One generalization Ms. Wigton found untrue was that all Liberty professors have the same theological perspective. While professors do sign a broadly evangelical statement of faith at the nondenominational school, Ms. Wigton says instructors' views vary on doctrinal particulars. The bustling campus bookstore boasts a wide range of thought, from Joel Osteen to John Calvin, and from Tim LaHaye to Jonathan Edwards.
Donald Small, a student in Liberty's seminary and a 2002 graduate of the university, says most students are committed to their faith and to following the rules, including prohibitions against drinking and smoking, but that students still often struggle. As a prayer leader during his senior year, Mr. Small said he counseled young men struggling with purity in dating relationships, and even pornography. A built-in accountability system provides a network of support for students who need help, he says.
When describing the dating scene on campus, Mr. Small strikes the same note as many other students, saying professors and administrators put a "huge emphasis on finding your spouse at Liberty." The leadership's marital push is a running joke among the student body, though Mr. Small says many students do get married. As for Mr. Small, he hasn't found a wife during his seven years on campus: "I'm thinking of asking for a partial refund."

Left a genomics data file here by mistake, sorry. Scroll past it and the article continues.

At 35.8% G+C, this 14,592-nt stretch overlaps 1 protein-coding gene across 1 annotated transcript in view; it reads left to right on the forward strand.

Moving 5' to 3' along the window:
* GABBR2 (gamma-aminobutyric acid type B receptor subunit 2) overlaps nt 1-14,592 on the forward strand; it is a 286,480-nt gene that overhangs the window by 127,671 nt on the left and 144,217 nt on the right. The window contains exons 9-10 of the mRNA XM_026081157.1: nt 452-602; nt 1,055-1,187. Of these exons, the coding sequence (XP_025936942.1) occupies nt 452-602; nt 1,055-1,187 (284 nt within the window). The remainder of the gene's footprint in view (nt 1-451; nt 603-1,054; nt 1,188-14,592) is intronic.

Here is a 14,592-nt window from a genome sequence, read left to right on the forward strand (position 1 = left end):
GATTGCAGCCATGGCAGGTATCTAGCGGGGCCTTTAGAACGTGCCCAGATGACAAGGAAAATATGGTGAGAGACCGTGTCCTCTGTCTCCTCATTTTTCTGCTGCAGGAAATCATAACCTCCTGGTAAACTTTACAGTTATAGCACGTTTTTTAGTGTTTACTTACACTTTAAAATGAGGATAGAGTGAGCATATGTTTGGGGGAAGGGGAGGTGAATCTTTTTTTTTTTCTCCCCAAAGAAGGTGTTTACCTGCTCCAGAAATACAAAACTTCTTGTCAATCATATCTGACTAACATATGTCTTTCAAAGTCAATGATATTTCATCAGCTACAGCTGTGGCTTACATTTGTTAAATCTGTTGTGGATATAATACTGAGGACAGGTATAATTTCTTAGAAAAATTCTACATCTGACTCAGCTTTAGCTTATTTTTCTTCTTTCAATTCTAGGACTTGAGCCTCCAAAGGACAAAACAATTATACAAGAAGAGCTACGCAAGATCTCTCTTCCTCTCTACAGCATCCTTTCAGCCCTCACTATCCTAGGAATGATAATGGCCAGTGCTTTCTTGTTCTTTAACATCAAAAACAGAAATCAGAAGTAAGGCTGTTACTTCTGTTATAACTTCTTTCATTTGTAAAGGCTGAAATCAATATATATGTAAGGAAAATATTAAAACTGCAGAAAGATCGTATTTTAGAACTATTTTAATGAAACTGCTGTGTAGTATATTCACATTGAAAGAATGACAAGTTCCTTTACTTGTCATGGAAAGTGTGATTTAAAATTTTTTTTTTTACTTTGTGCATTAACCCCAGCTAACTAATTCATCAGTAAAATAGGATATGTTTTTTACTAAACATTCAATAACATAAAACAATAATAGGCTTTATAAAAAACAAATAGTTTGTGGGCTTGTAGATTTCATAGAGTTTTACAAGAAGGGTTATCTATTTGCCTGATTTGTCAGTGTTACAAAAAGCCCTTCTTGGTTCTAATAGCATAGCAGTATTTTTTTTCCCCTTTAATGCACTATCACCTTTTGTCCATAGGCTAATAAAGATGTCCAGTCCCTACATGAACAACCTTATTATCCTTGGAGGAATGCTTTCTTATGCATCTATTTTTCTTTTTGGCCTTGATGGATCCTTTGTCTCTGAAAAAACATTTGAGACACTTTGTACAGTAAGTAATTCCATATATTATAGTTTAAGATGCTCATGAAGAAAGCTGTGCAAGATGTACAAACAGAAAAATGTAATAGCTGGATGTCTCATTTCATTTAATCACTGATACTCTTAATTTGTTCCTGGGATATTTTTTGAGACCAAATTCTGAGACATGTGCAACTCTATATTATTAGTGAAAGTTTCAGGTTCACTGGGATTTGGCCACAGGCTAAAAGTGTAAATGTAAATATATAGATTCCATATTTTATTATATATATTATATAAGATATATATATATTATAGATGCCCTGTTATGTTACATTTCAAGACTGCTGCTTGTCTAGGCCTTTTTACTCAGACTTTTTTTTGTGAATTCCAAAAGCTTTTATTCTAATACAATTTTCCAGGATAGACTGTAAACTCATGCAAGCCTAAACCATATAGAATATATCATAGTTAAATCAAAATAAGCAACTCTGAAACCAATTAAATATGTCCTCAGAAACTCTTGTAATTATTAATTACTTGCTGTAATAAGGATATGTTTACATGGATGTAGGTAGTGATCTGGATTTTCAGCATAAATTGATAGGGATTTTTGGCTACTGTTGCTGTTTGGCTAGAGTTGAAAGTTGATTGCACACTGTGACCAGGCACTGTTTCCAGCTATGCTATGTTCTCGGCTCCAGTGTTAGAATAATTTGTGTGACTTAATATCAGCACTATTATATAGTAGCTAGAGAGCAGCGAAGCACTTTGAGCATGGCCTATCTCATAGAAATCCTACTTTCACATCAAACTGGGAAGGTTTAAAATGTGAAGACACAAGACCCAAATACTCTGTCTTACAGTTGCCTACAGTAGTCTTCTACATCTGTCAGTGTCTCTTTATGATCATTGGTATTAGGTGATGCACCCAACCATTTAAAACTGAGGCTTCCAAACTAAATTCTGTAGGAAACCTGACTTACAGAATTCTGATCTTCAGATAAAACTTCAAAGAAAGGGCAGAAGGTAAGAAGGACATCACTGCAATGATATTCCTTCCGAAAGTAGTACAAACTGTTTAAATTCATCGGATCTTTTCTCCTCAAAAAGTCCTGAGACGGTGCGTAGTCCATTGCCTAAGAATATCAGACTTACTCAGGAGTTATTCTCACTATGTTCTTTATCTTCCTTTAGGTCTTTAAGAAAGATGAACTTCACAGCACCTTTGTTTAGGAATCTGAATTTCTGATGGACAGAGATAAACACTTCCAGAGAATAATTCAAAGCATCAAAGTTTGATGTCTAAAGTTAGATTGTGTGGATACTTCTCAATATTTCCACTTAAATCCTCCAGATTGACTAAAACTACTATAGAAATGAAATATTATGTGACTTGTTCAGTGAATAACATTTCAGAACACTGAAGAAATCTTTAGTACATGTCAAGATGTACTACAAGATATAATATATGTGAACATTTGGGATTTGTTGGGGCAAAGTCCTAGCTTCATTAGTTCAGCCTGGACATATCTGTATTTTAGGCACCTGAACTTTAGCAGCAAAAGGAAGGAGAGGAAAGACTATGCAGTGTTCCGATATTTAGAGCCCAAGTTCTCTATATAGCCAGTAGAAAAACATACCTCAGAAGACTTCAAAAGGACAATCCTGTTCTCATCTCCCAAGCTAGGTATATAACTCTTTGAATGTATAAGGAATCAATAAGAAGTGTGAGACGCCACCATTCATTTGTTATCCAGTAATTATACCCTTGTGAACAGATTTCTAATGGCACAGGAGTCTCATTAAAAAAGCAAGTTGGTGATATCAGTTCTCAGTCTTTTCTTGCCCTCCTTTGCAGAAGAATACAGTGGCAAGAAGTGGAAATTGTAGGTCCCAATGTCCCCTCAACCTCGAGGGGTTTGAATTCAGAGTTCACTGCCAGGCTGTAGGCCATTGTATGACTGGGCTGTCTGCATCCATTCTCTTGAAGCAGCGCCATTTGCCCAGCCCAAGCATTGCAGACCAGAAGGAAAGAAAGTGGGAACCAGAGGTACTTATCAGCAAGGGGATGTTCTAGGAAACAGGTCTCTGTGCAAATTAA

Mr. Small says Liberty does a good job of organizing voluntary service projects for students every Saturday, but says some do confine themselves to the "Liberty Bubble," secluding themselves in a Christian environment without engaging the outside world.
Matt Gallant, a commuter student, spends most weekends trying to burst the bubble. In a small classroom on a Friday afternoon, Mr. Gallant, sporting gelled hair and a Dukes of Hazzard T-shirt, encourages 40-plus students to find ways to share their faith: "The only way we can fail is if we let our fears keep us from telling others about Christ." At the end of the evangelism study Mr. Gallant encourages students to join him in traveling to nearby Radford University that evening to evangelize at the secular school after a basketball game: "If you want to go, I'll cover gas."
(Liberty's emphasis on outreach extends beyond the borders of Virginia. The school recently announced that it will offer free tuition for the fall 2005 semester to any college student displaced by Hurricane Katrina.)